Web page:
made clear that religious groups have no broad right for such exceptions.”
Mr. Laycock said that while judges are supposed to be neutral, they too can get
caught up in the culture wars. Judges sympathetic to women’s sexual autonomy
would probably come down on one side of the dispute, and those more concerned
with religious liberty on the other, he said.
“There is a lot of political freight on this issue,” he said.
A Flood of Suits Fights Coverage of Birth Control, NYT, 26.1.2013,
Health Care at Risk
The New York Times
A wave of mergers between Roman Catholic and secular hospitals is threatening to
deprive women in many areas of the country of ready access to important
reproductive services. Catholic hospitals that merge or form partnerships with
secular hospitals often try to impose religious restrictions against abortions,
contraception and sterilization on the whole system.
This can put an unacceptable burden on women, especially low-income women and
those who live in smaller communities where there are fewer health care options.
State regulators should closely examine such mergers and use whatever powers
they have to block those that diminish women’s access to medical care.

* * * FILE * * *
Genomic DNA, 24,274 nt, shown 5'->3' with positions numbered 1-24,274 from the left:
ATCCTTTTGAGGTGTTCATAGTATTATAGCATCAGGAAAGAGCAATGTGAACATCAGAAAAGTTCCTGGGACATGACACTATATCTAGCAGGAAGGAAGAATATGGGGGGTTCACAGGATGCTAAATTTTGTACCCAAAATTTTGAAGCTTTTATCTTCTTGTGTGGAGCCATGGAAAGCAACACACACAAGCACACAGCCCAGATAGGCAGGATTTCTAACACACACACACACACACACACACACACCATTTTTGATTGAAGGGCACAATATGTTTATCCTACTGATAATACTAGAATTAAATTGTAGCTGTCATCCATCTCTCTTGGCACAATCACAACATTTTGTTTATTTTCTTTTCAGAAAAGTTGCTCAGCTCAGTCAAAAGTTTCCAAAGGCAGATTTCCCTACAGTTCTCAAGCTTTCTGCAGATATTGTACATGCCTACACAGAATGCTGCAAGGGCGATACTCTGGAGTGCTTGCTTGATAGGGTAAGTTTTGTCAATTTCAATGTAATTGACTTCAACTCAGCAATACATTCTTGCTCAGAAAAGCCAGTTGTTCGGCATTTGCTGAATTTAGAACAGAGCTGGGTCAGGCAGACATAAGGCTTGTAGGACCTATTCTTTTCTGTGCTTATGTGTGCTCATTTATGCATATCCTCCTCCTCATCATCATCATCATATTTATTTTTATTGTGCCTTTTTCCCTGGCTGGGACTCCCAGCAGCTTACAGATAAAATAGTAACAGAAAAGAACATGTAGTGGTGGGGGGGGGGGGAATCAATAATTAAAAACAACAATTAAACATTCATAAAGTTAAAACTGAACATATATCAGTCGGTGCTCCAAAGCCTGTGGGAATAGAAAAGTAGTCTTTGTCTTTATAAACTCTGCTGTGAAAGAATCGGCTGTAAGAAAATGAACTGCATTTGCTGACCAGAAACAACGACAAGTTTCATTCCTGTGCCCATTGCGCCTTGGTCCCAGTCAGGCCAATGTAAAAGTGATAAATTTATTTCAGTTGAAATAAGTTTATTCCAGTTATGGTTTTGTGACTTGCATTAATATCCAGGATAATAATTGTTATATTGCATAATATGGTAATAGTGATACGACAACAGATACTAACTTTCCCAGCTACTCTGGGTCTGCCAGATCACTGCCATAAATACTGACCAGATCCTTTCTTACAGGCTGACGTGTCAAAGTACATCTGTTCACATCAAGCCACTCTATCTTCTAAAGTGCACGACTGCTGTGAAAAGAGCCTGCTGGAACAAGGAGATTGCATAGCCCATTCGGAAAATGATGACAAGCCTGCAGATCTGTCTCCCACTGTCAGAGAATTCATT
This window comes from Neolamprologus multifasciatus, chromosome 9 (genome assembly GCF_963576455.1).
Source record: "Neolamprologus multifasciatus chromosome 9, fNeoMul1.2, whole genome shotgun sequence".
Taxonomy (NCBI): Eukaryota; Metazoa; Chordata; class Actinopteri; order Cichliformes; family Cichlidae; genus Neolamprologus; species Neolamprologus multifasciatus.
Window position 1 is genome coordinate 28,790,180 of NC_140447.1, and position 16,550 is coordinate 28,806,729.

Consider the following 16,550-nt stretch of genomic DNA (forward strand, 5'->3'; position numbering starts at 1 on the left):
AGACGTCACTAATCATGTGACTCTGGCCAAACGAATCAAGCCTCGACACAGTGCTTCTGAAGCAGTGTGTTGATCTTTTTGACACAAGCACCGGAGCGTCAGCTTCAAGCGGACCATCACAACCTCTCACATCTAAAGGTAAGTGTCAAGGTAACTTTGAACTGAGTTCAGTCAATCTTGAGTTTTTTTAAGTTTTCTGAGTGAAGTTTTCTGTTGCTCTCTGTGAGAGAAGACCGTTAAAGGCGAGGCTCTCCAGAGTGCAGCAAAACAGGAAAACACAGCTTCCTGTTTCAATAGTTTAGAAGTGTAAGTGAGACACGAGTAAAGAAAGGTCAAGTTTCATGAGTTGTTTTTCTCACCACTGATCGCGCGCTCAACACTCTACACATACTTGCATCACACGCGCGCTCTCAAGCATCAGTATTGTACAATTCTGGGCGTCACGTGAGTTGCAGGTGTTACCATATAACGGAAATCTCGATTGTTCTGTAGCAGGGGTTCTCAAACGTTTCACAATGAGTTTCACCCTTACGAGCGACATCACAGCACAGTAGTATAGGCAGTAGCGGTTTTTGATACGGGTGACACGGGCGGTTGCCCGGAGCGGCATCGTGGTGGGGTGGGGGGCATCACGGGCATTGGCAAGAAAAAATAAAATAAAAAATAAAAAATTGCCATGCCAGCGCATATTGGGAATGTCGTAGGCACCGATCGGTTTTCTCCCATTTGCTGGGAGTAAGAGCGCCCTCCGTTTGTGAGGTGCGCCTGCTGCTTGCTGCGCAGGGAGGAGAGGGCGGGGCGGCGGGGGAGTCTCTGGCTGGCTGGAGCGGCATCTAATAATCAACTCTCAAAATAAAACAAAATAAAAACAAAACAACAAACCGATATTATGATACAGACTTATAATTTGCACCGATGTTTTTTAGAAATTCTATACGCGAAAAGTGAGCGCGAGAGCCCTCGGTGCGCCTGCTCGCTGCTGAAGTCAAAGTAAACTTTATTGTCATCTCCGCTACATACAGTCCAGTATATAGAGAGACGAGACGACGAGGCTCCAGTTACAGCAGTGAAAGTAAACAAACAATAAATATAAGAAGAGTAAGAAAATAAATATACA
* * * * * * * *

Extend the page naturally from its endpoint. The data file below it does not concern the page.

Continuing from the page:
Gov. Steve Beshear of Kentucky, for example, recently turned down a bid by a
Catholic health system to merge with a public hospital that is the chief
provider of indigent care in Louisville. He cited concerns about loss of control
of a public asset and restrictions on reproductive services.
The nation’s 600 Catholic hospitals are an important part of the health care
system. They treat one-sixth of all hospital patients, and are sometimes the
only hospital in a small community. They receive most of their operating income
from public insurance programs like Medicare and Medicaid and from private
insurers, not from the Catholic Church. They are free to deliver care in accord
with their religious principles, but states and communities have an obligation
to make sure that reproductive care remains available. This should be a central
goal for government officials who have a role in approving such consolidations.
As Reed Abelson wrote in a recent report in The Times, these mergers are driven
by shifts in health care economics. Some secular hospitals are struggling to
survive and eager to be rescued by financially stronger institutions, which in
many cases may be Catholic-affiliated. By one estimate, 20 mergers between
Catholic and non-Catholic hospitals have been announced over the past three
years and more can be expected.
The 2009 “Ethical and Religious Directives” issued by the United States
Conference of Catholic Bishops warns that Catholic institutions should avoid
entering into partnerships “that would involve them in cooperation with the
wrongdoing of other providers.” Catholic hospitals have refused to terminate
pregnancies, provide contraceptive services, offer a standard treatment for